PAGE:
MX vs ATV: All Out – PS4 Review


Here’s a blast from the past. With Nordic’s slow acquisition of the THQ branding and properties, they’re looking to gain some hearts and minds. Revisiting dormant series’ can be daunting and they’re some cautious steps taken with the release of MX vs ATV All Out. Rainbow have been recalled to develop a series they know all too well and a budget price tag is attached to make the proposition as painless as possible.

Having not seen an original entrant to the series for seven years, this iteration marks their first excursion on to current consoles. On a technical level, signs of rustiness show. Unreal Engine 4 is used to display some sharp visuals that, whilst impressive, struggle to maintain a steady framerate on the Playstation 4. I should note I played this on a base console and performance felt erratic. I’m usually pretty forgiving when it comes to such things but the way this game fails to maintain steady in motion proves really distracting and, in times of tense racing, problematic.

It really overshadows a visual treatment that handles lighting really well and manages to show off a varied, colourful landscape without seeing too much of the tell-tale pop-in of track objects. Some textures are simplified and track deformation looks cosmetic, rather than organic but the vehicles are rendered in great detail. At a standstill, the world looks quite stunning. In motion, the stuttering is a constant irritation.

MX vs ATV: All Out does seem to tick the usual boxes for handling and mechanics. It’s forgiving but you are encouraged to lean into turns, pre-load jumps and keep your wheels close to the ground to maximise your time on the track. It’s nothing not seen in other off-road racers but the combination of feuding vehicle types still maintains a compelling hook. The selection is a little slender with bikes seeing the most attention. That said, they’re still interesting to ride with their own quirks. Setups can be tweaked but not to an intricate degree and there’s a handful of difficulty options to select. I do miss the options to alter driving aids but this really isn’t that type of game.

When you begin MX v ATV: All Out, you’re given a small hub that presents tutorials to you. It gave me the early impression this might be an open-world racer or at least a hub where you select your events. Sadly, this overworld is merely for tutorials and collectibles. Events are selected from a menu. You can select typical series events, single events, time trials and freerides. In a genre where career modes are the norm, going back to this type of progression feels almost alien.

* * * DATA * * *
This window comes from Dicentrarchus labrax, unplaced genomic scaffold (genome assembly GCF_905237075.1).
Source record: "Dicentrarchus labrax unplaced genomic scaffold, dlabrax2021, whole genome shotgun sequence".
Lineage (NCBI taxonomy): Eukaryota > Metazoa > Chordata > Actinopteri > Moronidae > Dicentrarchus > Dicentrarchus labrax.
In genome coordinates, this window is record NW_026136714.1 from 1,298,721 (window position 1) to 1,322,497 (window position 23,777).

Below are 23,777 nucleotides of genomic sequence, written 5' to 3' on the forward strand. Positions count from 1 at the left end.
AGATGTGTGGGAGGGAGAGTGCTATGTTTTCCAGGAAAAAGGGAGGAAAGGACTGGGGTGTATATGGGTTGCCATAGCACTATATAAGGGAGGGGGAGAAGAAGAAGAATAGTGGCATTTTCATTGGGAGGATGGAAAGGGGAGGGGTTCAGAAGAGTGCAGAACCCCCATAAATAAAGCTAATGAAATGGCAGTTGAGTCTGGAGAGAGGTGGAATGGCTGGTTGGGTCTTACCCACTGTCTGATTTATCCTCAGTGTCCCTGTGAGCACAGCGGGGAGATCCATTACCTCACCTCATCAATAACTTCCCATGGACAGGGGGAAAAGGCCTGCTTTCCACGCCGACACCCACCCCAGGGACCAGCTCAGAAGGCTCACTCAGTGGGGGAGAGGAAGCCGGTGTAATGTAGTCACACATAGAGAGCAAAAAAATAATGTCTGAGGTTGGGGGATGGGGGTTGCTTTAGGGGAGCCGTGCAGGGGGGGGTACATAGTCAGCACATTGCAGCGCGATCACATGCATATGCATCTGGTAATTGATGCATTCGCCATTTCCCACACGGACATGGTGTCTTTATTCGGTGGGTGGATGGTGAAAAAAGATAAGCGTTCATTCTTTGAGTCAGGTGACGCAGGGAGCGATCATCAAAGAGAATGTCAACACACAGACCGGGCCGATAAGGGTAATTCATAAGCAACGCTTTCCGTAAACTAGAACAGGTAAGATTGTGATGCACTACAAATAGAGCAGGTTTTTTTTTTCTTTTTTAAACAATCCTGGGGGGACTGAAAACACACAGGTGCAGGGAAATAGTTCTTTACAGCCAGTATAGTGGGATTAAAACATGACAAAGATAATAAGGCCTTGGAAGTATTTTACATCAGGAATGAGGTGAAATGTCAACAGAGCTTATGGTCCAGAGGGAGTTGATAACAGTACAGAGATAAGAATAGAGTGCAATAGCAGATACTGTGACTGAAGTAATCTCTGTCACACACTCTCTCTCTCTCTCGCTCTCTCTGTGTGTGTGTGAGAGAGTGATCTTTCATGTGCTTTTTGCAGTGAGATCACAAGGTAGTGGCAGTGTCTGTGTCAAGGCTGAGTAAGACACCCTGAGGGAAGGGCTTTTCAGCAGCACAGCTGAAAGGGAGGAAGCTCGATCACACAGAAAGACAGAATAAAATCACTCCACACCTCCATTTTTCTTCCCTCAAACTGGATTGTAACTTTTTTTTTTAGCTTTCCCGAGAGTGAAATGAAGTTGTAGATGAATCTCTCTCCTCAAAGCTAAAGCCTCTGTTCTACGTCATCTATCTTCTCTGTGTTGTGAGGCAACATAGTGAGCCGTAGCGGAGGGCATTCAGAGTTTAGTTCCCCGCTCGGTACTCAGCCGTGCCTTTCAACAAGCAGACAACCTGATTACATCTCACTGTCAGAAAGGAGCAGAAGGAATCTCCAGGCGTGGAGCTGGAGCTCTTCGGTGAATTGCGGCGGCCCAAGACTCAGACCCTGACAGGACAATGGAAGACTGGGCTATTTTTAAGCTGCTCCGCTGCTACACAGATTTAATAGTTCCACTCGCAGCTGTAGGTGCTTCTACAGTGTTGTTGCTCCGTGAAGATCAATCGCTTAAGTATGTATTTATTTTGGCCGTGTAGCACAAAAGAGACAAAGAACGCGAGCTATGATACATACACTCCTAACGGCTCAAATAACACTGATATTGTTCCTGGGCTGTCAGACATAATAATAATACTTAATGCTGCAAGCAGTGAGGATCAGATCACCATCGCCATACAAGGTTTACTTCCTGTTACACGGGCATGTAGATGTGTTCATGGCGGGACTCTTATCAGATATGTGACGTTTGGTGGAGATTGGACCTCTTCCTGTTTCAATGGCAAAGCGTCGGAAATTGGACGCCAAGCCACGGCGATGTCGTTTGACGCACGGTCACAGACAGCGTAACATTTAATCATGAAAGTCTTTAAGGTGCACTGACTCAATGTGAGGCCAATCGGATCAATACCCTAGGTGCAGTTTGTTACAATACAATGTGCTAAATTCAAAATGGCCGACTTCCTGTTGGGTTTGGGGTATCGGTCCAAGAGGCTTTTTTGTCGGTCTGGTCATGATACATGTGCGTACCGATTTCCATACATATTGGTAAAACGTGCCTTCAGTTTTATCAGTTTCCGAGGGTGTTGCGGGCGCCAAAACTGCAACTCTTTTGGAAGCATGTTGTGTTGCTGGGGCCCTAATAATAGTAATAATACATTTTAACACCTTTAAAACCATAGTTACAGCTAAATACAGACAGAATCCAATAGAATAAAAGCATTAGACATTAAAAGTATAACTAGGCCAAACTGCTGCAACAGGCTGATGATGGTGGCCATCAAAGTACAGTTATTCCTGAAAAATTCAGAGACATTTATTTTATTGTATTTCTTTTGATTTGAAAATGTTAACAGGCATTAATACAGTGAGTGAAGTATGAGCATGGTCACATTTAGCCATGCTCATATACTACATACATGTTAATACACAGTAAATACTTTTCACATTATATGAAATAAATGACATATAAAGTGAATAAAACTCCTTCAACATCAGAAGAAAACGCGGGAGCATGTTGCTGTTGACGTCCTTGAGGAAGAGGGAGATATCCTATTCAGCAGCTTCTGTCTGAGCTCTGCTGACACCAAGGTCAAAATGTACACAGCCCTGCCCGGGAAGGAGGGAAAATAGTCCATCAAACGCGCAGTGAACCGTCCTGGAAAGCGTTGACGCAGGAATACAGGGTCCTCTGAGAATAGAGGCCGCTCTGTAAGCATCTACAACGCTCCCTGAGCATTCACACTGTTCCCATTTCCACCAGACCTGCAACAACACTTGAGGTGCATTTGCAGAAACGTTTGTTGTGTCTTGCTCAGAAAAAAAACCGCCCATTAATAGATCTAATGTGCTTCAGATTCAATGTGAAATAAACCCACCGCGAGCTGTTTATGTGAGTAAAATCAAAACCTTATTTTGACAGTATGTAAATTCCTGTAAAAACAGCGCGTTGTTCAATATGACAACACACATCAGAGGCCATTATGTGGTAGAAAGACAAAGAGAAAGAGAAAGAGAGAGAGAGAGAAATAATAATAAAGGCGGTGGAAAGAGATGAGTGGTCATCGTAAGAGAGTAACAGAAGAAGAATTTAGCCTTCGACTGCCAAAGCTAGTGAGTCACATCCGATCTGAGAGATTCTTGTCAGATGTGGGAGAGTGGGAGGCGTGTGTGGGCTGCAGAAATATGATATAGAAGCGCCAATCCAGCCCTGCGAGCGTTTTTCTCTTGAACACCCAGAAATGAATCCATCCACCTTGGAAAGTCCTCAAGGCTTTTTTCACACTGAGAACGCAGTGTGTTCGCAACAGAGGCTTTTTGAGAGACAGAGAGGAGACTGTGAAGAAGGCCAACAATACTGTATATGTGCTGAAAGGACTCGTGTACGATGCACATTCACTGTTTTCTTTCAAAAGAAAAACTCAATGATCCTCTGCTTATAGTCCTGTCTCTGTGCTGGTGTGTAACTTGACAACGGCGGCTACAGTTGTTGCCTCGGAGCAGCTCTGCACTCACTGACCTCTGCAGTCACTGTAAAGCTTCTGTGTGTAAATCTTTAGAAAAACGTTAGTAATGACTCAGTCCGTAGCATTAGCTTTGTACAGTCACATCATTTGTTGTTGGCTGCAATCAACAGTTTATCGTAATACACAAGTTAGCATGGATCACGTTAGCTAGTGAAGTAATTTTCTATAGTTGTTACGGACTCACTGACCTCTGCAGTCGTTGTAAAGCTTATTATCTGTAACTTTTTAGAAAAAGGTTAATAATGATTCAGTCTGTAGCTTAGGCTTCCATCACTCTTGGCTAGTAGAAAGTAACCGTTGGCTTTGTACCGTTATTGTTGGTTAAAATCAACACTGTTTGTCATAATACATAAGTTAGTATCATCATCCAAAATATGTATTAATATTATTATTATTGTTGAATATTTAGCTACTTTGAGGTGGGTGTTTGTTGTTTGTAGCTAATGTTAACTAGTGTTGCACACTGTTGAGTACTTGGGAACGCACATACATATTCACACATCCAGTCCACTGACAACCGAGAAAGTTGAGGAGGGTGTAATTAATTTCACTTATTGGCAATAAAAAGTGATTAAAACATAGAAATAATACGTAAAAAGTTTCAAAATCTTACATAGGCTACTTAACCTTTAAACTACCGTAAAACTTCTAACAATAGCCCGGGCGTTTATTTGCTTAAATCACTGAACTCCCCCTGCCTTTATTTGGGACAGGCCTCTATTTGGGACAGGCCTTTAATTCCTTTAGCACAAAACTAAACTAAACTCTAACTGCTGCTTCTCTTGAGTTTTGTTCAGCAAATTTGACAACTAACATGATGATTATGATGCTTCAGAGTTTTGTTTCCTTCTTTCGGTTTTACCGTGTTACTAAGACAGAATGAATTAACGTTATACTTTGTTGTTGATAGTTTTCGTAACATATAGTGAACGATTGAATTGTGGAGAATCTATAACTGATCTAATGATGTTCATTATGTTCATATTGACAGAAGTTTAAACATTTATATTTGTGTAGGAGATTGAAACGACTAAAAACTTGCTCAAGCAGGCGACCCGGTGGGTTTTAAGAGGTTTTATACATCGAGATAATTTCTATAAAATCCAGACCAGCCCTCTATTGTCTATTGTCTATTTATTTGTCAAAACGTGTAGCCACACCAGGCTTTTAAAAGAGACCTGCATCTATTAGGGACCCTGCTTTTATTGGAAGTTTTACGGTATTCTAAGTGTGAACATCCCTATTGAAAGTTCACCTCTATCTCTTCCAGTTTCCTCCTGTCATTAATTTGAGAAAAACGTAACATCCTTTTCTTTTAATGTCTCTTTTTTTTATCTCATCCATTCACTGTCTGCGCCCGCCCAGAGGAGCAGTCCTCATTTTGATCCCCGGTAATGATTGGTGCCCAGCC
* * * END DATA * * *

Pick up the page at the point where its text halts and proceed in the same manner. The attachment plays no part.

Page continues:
Not that there isn’t variation in the racing you do. Waypoint races encourage your ability to thrash across the wide-open country and reach checkpoints before your opponents. It’s a fun scramble and these events are usually only a couple of minutes long. Races either confine you to a single vehicle type or place you in MX, ATV and UTV menageries. When all vehicle types are hitting the track, it makes for an enjoyable spectactle. Being battered by a field of UTVs whilst you’re on a bike can add a surprising amount of challenge. Different tracks offer their own challenges with tight and twisty arena venues providing close-quarters racing. Larger outdoor venues offer the chance to put the hammer down. Stunt events allow you to let off some steam. The trick system is simple with the right shoulder button acting as a modifier whilst the right stick selects your trick. You can then throw in flips and spins if you feel brave enough.

There’s over fifteen series to work through and they quickly expand into several races in length. They begin to feel a little overbearing but you can resume them where you left off. Unfortunately, there’s no option to restart an event if you perhaps saw a last-corner shunt rob you of victory. You race for money and cups. The former goes towards buying new gear and vehicles whilst the latter gates new series’. In small doses, it seems alright but the longer championships can lose their lustre and feel a little like busywork.  The mix of machinery and locales give MX vs ATV: All Out a unique sense of character. Online works well enough with the event types all covered. There’s nothing surprising about it but it does offer the potential for some multiplayer shenanigans.

There are times where this feels like an exercise in playing to nostalgia.   When reaching the boundary of the hub world, you’re catapulted into space and the way events are presented to you feel a decade out of place.  The soundtrack manages to adhere to that. Within seconds, I heard The Offspring. The rest is your typical metal, punk and emo fare and how you respond to that is up to you. THQ Nordic have brought the brand back and, whilst it’s not exactly half-arsed, they’ve lowered the barrier to entry with a budget price appropriately. There’s enjoyment to be had with fun event types, but the technical problems provide such a caveat.

MX vs ATV: All Out
6 Overall
Pros
+ Looks visually impressive, when it's not moving.
+ The combination of vehicles make for daft racing.
+ Varied event types.
Cons
- The framerate can't hold steady on a base Playstation 4.
- The event progression feels dated.
- So does the soundtrack.
Summary
Rainbow are back in the saddle and there's signs they are a little out of practice. There's nostalgic decisions at play which don't always work out in 2018 but can still raise a smile. Modes are what you'd expect and the visuals look occasionally impressive but the game struggles to keep things steady on the PlayStation 4. The novelty of cross-vehicle madness still has hooks and races provide fantastical, open racing. Unfortunately, you'll have to overlook the ever-present performance issues.


Mike

About Mike

Mike gets all the racing games because he understands that stuff even though he doesn't drive.

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